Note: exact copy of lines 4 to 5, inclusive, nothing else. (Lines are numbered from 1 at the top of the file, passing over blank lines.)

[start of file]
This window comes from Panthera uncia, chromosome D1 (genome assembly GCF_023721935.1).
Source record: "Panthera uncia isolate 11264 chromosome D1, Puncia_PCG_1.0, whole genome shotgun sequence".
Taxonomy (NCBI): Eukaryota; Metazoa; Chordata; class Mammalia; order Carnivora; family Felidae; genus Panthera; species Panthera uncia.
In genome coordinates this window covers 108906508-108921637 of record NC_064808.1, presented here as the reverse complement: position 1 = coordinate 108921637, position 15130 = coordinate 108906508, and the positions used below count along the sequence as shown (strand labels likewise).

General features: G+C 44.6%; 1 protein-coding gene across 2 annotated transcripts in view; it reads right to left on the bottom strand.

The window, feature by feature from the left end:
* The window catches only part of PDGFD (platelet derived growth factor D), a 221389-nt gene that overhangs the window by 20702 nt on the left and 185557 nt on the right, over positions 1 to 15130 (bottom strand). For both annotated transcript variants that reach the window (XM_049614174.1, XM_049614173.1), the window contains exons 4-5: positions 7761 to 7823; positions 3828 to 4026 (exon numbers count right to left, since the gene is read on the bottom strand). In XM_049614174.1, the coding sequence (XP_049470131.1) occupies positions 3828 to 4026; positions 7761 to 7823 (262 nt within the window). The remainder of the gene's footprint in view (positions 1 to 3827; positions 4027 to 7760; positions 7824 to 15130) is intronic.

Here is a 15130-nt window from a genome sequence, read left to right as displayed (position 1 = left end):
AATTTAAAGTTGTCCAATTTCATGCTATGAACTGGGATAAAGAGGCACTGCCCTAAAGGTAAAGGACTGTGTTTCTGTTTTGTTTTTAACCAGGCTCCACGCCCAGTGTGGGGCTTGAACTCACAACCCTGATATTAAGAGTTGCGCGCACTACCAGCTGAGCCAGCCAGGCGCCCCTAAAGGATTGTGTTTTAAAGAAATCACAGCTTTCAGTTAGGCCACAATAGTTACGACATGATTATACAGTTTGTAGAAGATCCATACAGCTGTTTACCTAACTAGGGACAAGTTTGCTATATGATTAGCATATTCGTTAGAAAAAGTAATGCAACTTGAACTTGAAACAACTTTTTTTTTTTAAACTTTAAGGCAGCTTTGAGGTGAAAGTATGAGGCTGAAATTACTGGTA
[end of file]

In genome coordinates this window covers 108906508-108921637 of record NC_064808.1, presented here as the reverse complement: position 1 = coordinate 108921637, position 15130 = coordinate 108906508, and the positions used below count along the sequence as shown (strand labels likewise).

General features: G+C 44.6%; 1 protein-coding gene across 2 annotated transcripts in view; it reads right to left on the bottom strand.